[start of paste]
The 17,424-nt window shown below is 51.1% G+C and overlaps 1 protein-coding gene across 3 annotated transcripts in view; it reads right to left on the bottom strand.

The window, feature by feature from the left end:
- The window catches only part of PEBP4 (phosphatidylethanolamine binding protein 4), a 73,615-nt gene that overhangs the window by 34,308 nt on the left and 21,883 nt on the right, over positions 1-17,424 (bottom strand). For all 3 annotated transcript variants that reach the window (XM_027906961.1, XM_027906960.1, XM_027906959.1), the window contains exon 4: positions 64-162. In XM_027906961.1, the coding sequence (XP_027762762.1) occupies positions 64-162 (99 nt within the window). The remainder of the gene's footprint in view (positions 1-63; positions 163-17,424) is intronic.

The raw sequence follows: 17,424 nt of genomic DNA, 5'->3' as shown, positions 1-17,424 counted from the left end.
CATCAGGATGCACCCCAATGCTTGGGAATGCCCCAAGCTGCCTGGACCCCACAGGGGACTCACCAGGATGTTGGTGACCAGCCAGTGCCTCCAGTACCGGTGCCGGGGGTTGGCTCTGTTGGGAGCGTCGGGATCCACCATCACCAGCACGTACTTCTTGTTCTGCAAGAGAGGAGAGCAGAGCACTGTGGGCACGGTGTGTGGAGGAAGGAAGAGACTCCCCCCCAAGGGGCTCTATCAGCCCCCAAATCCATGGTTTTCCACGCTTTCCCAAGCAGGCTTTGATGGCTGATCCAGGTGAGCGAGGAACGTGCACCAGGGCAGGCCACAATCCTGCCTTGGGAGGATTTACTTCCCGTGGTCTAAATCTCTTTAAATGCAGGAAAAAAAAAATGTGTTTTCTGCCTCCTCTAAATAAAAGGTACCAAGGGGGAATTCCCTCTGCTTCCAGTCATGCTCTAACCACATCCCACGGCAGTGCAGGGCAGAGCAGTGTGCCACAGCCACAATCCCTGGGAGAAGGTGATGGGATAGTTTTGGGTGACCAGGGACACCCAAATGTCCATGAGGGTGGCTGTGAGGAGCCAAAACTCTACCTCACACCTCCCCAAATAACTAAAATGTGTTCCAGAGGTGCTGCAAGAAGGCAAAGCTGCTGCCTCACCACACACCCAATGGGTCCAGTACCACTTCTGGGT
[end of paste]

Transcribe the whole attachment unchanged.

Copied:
The 17,424-nt window shown below is 51.1% G+C and overlaps 1 protein-coding gene across 3 annotated transcripts in view; it reads right to left on the bottom strand.

The window, feature by feature from the left end:
- The window catches only part of PEBP4 (phosphatidylethanolamine binding protein 4), a 73,615-nt gene that overhangs the window by 34,308 nt on the left and 21,883 nt on the right, over positions 1-17,424 (bottom strand). For all 3 annotated transcript variants that reach the window (XM_027906961.1, XM_027906960.1, XM_027906959.1), the window contains exon 4: positions 64-162. In XM_027906961.1, the coding sequence (XP_027762762.1) occupies positions 64-162 (99 nt within the window). The remainder of the gene's footprint in view (positions 1-63; positions 163-17,424) is intronic.

The raw sequence follows: 17,424 nt of genomic DNA, 5'->3' as shown, positions 1-17,424 counted from the left end.
CATCAGGATGCACCCCAATGCTTGGGAATGCCCCAAGCTGCCTGGACCCCACAGGGGACTCACCAGGATGTTGGTGACCAGCCAGTGCCTCCAGTACCGGTGCCGGGGGTTGGCTCTGTTGGGAGCGTCGGGATCCACCATCACCAGCACGTACTTCTTGTTCTGCAAGAGAGGAGAGCAGAGCACTGTGGGCACGGTGTGTGGAGGAAGGAAGAGACTCCCCCCCAAGGGGCTCTATCAGCCCCCAAATCCATGGTTTTCCACGCTTTCCCAAGCAGGCTTTGATGGCTGATCCAGGTGAGCGAGGAACGTGCACCAGGGCAGGCCACAATCCTGCCTTGGGAGGATTTACTTCCCGTGGTCTAAATCTCTTTAAATGCAGGAAAAAAAAAATGTGTTTTCTGCCTCCTCTAAATAAAAGGTACCAAGGGGGAATTCCCTCTGCTTCCAGTCATGCTCTAACCACATCCCACGGCAGTGCAGGGCAGAGCAGTGTGCCACAGCCACAATCCCTGGGAGAAGGTGATGGGATAGTTTTGGGTGACCAGGGACACCCAAATGTCCATGAGGGTGGCTGTGAGGAGCCAAAACTCTACCTCACACCTCCCCAAATAACTAAAATGTGTTCCAGAGGTGCTGCAAGAAGGCAAAGCTGCTGCCTCACCACACACCCAATGGGTCCAGTACCACTTCTGGGT